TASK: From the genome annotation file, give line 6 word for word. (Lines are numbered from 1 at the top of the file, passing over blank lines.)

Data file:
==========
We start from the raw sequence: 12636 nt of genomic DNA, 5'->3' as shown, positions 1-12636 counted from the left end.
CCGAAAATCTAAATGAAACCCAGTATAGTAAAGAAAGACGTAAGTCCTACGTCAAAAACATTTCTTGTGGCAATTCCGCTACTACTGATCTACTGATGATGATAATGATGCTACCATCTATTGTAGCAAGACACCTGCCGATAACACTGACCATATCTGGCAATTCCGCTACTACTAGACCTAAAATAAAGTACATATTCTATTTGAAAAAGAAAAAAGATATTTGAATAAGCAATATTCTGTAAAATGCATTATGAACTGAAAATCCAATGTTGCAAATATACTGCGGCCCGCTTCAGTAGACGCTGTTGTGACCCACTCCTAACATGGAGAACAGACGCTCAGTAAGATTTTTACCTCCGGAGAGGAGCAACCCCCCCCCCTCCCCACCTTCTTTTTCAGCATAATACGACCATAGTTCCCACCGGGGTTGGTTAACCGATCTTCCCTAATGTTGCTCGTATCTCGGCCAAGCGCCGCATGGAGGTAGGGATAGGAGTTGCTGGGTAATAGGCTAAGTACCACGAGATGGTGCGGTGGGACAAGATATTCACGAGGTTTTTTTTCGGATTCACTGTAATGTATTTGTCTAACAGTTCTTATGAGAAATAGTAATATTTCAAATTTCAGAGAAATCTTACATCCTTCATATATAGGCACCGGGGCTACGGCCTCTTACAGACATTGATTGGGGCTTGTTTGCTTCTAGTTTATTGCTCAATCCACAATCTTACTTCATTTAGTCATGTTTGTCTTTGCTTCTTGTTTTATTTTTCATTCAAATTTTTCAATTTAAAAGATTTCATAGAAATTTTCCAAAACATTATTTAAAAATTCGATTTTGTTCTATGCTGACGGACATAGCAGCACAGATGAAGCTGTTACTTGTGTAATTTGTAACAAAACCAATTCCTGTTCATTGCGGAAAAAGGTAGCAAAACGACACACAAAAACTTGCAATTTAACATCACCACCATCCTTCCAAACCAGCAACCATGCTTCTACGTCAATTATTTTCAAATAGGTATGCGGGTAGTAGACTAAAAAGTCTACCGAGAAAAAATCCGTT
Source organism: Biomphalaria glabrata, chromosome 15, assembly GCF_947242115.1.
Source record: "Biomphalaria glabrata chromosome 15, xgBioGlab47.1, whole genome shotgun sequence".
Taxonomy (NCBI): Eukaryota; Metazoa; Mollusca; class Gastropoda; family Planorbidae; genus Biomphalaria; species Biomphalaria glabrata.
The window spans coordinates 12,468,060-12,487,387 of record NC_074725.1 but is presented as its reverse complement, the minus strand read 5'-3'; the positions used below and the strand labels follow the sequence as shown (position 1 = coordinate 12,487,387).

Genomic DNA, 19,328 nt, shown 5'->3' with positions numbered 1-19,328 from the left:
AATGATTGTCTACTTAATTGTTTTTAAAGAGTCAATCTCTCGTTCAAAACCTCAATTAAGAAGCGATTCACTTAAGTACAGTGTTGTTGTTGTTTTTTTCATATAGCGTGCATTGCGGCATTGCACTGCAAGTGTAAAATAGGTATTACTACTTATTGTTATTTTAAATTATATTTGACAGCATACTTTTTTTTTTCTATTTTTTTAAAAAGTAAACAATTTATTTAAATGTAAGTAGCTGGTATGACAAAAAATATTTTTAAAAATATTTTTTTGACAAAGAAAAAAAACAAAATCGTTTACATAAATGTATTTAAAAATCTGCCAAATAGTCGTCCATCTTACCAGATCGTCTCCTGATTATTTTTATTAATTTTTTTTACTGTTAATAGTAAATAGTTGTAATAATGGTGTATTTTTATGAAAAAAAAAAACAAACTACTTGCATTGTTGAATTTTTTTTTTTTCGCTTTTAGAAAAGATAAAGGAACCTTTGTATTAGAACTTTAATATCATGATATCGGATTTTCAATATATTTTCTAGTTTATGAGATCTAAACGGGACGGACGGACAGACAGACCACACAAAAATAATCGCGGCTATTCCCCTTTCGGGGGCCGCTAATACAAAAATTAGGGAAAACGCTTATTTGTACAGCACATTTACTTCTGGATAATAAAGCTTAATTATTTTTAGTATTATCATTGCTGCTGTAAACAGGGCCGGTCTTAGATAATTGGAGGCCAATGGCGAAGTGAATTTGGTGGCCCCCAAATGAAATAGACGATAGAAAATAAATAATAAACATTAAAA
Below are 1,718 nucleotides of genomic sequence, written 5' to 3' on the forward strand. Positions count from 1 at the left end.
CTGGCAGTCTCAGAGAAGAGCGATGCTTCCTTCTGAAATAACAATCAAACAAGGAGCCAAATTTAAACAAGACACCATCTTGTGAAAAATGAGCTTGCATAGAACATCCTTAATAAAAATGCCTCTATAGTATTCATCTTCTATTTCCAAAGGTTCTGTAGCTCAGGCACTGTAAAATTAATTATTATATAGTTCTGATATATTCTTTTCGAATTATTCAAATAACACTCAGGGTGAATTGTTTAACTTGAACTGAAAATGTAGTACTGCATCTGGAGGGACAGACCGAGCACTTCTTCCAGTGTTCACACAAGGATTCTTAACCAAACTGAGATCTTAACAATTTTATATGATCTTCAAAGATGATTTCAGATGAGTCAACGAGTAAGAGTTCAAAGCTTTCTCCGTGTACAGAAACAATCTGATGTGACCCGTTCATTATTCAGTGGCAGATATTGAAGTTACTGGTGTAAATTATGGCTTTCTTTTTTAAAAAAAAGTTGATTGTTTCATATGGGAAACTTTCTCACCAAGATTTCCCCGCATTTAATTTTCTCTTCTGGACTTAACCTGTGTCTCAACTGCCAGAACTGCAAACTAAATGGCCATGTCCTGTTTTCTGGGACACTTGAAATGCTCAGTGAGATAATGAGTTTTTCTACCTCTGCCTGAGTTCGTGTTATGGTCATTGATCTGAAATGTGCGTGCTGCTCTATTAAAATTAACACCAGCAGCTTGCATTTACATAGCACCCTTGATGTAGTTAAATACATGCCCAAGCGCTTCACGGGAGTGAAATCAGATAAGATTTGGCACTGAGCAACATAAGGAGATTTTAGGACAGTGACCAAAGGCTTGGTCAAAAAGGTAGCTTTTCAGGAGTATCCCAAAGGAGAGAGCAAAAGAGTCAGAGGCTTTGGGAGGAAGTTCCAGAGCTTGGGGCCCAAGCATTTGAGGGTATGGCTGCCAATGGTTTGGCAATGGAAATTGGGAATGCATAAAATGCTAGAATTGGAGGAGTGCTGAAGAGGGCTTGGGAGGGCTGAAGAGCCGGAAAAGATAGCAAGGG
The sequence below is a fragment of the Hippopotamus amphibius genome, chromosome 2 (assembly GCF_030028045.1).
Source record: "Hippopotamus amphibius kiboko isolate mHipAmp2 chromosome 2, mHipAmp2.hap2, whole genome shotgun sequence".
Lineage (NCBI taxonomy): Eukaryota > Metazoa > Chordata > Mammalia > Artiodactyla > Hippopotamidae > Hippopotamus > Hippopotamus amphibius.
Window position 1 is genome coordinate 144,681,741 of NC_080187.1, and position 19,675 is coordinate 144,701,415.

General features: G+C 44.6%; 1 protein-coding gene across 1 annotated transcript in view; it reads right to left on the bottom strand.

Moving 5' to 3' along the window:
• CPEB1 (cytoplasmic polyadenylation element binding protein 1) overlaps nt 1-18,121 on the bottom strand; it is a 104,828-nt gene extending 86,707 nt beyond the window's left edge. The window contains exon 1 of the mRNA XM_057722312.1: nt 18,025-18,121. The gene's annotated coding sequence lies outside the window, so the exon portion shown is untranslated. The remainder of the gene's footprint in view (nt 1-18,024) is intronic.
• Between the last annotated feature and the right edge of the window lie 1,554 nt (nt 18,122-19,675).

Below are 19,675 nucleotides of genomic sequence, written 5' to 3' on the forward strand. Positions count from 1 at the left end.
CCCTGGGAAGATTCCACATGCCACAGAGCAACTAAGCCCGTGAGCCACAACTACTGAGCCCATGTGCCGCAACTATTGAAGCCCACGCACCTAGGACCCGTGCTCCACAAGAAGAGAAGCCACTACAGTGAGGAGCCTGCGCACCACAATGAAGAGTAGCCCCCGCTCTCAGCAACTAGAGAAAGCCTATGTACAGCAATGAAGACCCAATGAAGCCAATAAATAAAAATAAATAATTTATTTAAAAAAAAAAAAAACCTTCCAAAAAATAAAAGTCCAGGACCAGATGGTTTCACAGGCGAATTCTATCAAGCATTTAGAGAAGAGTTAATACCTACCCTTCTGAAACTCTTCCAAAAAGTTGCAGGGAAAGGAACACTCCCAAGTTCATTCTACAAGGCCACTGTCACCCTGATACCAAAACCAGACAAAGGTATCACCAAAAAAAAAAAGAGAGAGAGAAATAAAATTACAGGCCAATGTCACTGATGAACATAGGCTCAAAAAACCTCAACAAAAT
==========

The window spans coordinates 12,468,060-12,487,387 of record NC_074725.1 but is presented as its reverse complement, the minus strand read 5'-3'; the positions used below and the strand labels follow the sequence as shown (position 1 = coordinate 12,487,387).